The direction of evolution within the Polychaeta

Autor(en): Westheide, W
Stichwörter: ANNELIDA; Articulata; Biodiversity & Conservation; Biodiversity Conservation; Ecology; Environmental Sciences & Ecology; MORPHOLOGY; Phylogeny; Polychaeta; PROTOSTOME EVOLUTION; ULTRASTRUCTURE; Zoology
Erscheinungsdatum: 1997
Herausgeber: TAYLOR & FRANCIS LTD
Journal: JOURNAL OF NATURAL HISTORY
Volumen: 31
Ausgabe: 1
Startseite: 1
Seitenende: 15
Zusammenfassung: 
The phylogenetic systematics of the polychaetes, i.e. the non-clitellate annelids, depend on which characters are regarded as belonging to the bauplan of the annelid stem species. The main competition is between two diametrically opposed hypotheses: the stem species was either (1) an errant, epibenthic organism with well-developed prostomium and prostomial appendages (antennae and palps), many homonomous segments, biramous and well differentiated parapodia, and numerous well-structured chaetae, or (2) a burrowing organism with small prostomium lacking appendages, which had many homonomous segments without parapodia, and only a few simple chaetae. (A third hypothesis, which is based primarily on certain morphological peculiarities and the presence of exclusively monociliary cells in Owenia, and which postulates a sessile stem species, is mentioned only peripherally for the present.) From a decision in favour of Hypothesis 2 it would follow that the Clitellata should be considered the most primitive annelids, so that the possession of parapodia and many extremely differentiated chaetae, for instance, would be interpreted as a highly derived character state. The consequence for the phylogenetic systematics of the Polychaeta is that oligochaete-like taxa would have to be considered more primitive than, for example, nereidid-like taxa. On the basis of Hypothesis 1, the evolution of these structures would have proceeded in the opposite direction, and polychaete systematics would have the reverse arrangement. The most important evidence for Hypothesis 2 comes from functional morphological considerations; namely the inference that metamerism has arisen from a burrowing mode of life. It is shown here that (1) this hypothesis rests partly on ignorance of the close relationship between reproductive biology and morphology in the clitellates, (2) the notion that metamerism, and hence the stem species of the Articulata, originated from a burrowing life in the marine environment is unconvincing, and (3) the origin of metamerism can be explained quite differently with reference to modern ultrastructural findings. According to these findings, septa, which are the fundamental structural elements for annelid segmentation, evolved as a morphological prerequisite for the development of transversely running blood vessels; other purposes of septa (e.g. subdivision of the hydrostatic skeleton), therefore, have to be regarded as secondary. A highly complex blood vascular system may have been the consequence of the development of lateral parapodia-like appendages. Thus, parapodia are assumed to be part of the ground pattern of the Articulata and hence were present in the stem species of the Annelida. This is consistent with the traditional interpretation of annelid systematics, which places the errant polychaete taxa at the base of the system (Hypothesis 1).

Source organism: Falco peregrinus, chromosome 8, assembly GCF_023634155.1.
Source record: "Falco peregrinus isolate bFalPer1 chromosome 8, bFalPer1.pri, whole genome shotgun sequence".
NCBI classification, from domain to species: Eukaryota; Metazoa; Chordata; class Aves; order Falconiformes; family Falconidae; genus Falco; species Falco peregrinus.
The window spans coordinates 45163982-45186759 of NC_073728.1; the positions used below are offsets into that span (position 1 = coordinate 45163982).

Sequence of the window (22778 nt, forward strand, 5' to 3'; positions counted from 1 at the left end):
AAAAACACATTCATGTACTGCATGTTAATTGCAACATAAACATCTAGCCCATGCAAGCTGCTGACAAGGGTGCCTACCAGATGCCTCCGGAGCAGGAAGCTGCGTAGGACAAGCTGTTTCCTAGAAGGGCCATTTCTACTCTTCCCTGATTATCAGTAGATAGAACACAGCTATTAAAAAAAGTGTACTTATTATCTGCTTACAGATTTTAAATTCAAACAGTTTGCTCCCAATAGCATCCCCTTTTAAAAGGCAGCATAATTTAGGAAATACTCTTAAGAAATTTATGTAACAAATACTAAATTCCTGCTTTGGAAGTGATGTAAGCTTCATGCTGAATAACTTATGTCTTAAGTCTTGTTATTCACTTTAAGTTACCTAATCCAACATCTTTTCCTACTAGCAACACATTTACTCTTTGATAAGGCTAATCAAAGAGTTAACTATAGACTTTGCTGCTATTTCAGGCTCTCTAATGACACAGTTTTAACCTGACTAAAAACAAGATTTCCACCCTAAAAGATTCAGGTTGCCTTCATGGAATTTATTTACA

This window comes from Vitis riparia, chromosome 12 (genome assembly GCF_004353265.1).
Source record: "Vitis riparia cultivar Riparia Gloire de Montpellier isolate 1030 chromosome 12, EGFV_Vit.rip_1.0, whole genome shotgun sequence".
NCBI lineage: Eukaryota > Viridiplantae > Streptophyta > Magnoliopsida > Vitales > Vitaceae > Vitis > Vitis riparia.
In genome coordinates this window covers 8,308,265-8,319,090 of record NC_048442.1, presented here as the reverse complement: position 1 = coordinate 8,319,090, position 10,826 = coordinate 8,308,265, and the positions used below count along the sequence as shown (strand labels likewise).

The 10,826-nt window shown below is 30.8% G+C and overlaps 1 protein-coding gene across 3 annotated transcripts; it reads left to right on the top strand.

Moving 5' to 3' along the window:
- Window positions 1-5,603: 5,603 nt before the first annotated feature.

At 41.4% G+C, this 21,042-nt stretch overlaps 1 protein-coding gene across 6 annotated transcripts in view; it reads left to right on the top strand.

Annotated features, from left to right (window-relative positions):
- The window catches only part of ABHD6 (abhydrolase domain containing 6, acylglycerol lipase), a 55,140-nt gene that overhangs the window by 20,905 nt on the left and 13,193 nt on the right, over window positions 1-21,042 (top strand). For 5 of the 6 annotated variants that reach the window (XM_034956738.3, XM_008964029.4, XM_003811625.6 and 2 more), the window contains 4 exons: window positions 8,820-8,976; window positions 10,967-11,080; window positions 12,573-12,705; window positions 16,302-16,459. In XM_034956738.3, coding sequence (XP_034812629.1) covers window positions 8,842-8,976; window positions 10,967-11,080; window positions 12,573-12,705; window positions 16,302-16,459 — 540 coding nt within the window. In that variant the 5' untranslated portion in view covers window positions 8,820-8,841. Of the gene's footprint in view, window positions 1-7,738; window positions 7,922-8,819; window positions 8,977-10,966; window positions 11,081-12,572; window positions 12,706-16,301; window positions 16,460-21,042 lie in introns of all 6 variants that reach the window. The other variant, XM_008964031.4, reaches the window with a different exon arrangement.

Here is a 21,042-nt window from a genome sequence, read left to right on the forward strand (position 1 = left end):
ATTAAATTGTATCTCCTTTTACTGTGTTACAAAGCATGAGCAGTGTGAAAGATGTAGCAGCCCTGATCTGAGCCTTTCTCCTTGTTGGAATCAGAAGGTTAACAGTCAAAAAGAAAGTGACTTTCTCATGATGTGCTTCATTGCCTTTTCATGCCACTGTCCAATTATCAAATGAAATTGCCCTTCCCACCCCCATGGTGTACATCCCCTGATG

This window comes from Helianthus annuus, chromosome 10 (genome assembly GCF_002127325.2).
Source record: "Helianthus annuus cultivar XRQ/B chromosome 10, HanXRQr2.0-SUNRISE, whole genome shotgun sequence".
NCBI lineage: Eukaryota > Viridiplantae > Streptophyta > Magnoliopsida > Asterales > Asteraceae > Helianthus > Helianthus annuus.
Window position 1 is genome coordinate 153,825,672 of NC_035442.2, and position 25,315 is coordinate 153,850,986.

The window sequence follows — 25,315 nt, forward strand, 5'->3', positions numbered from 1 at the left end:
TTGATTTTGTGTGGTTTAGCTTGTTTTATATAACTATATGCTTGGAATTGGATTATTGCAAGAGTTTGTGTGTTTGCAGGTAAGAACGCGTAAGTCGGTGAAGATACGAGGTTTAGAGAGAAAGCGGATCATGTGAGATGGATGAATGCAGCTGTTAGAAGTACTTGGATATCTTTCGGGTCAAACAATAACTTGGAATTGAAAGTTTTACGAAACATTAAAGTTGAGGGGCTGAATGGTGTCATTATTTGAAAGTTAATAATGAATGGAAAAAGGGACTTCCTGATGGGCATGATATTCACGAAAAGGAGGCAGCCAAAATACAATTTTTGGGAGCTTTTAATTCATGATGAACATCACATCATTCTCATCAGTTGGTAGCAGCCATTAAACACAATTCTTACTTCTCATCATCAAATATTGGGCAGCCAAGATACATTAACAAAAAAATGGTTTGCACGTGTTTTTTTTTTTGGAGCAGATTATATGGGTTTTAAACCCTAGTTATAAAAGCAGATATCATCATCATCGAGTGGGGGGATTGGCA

ISSN: 00222933
DOI: 10.1080/00222939700770011

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